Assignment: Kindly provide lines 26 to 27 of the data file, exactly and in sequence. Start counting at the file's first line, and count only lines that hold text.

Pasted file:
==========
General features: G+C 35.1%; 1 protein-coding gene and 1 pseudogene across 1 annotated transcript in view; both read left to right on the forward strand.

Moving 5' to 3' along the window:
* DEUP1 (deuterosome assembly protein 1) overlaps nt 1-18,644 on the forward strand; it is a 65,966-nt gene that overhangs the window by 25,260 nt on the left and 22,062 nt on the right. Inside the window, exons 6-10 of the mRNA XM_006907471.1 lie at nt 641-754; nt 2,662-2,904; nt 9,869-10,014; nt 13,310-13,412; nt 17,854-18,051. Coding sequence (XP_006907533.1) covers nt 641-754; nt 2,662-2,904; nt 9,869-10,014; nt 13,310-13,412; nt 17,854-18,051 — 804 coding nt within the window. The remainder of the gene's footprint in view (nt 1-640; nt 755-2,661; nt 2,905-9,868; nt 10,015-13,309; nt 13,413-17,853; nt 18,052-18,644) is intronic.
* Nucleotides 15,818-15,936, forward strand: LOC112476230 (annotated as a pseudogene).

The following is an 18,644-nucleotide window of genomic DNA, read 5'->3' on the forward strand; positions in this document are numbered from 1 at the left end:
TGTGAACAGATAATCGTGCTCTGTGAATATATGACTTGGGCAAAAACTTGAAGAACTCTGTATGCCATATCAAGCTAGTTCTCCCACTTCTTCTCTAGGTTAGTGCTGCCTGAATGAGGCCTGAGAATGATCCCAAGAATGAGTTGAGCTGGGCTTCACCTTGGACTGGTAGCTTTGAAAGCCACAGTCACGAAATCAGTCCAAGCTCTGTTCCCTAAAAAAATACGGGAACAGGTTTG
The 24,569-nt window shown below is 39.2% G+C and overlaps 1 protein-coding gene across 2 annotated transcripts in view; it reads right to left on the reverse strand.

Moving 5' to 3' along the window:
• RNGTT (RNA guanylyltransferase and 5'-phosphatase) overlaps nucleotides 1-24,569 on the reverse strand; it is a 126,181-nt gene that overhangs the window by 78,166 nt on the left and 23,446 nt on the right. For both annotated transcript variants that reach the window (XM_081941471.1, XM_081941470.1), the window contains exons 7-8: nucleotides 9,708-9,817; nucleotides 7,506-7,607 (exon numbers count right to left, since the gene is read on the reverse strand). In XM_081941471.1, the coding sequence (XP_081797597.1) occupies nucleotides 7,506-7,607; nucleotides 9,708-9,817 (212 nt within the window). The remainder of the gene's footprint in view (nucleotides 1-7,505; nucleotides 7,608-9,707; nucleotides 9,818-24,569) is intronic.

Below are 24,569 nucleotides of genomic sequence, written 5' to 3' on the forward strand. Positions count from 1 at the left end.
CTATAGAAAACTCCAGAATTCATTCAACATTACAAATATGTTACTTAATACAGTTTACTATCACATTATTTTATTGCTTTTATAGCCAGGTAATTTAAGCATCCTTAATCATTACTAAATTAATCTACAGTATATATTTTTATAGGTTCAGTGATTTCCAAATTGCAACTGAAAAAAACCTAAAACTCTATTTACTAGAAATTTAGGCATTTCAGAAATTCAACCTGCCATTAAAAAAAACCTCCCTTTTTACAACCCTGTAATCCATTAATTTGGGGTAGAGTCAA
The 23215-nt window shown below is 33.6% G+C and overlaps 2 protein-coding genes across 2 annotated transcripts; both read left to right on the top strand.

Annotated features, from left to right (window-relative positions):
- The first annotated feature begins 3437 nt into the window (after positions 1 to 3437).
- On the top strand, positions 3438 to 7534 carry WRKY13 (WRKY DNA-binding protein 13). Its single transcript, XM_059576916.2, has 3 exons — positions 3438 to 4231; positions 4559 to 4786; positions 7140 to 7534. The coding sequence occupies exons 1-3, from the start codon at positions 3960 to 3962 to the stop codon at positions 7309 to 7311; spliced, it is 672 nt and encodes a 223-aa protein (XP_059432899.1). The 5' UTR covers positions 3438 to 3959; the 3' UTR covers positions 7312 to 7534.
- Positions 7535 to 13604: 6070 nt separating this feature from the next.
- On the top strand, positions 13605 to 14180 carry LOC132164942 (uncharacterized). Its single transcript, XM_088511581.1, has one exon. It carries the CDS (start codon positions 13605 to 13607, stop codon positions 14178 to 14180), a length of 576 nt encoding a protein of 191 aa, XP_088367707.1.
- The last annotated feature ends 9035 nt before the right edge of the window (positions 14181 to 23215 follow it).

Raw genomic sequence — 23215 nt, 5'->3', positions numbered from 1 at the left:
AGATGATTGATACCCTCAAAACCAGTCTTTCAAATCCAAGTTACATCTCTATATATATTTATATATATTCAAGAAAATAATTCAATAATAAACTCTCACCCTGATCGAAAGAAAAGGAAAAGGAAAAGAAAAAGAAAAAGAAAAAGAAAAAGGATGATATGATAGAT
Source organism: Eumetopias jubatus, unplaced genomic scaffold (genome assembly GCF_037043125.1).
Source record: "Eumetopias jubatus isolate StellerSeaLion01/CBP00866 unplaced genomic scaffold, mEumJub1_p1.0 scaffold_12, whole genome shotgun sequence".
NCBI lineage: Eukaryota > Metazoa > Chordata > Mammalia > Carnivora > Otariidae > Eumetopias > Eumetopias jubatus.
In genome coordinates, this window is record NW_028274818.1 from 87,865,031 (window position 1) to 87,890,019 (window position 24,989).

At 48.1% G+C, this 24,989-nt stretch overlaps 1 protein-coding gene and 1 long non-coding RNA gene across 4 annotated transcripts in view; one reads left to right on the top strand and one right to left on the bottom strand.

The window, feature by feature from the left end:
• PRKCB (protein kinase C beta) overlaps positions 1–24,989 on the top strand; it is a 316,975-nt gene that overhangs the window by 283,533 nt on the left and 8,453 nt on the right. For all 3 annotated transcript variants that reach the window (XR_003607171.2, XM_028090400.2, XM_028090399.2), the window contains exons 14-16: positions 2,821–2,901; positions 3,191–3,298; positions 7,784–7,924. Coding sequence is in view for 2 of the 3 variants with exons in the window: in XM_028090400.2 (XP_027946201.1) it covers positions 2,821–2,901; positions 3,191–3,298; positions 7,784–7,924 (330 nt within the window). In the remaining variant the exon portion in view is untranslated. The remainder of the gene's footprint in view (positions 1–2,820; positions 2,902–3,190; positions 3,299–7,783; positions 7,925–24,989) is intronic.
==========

The window, feature by feature from the left end:
• PRKCB (protein kinase C beta) overlaps positions 1–24,989 on the top strand; it is a 316,975-nt gene that overhangs the window by 283,533 nt on the left and 8,453 nt on the right. For all 3 annotated transcript variants that reach the window (XR_003607171.2, XM_028090400.2, XM_028090399.2), the window contains exons 14-16: positions 2,821–2,901; positions 3,191–3,298; positions 7,784–7,924. Coding sequence is in view for 2 of the 3 variants with exons in the window: in XM_028090400.2 (XP_027946201.1) it covers positions 2,821–2,901; positions 3,191–3,298; positions 7,784–7,924 (330 nt within the window). In the remaining variant the exon portion in view is untranslated. The remainder of the gene's footprint in view (positions 1–2,820; positions 2,902–3,190; positions 3,299–7,783; positions 7,925–24,989) is intronic.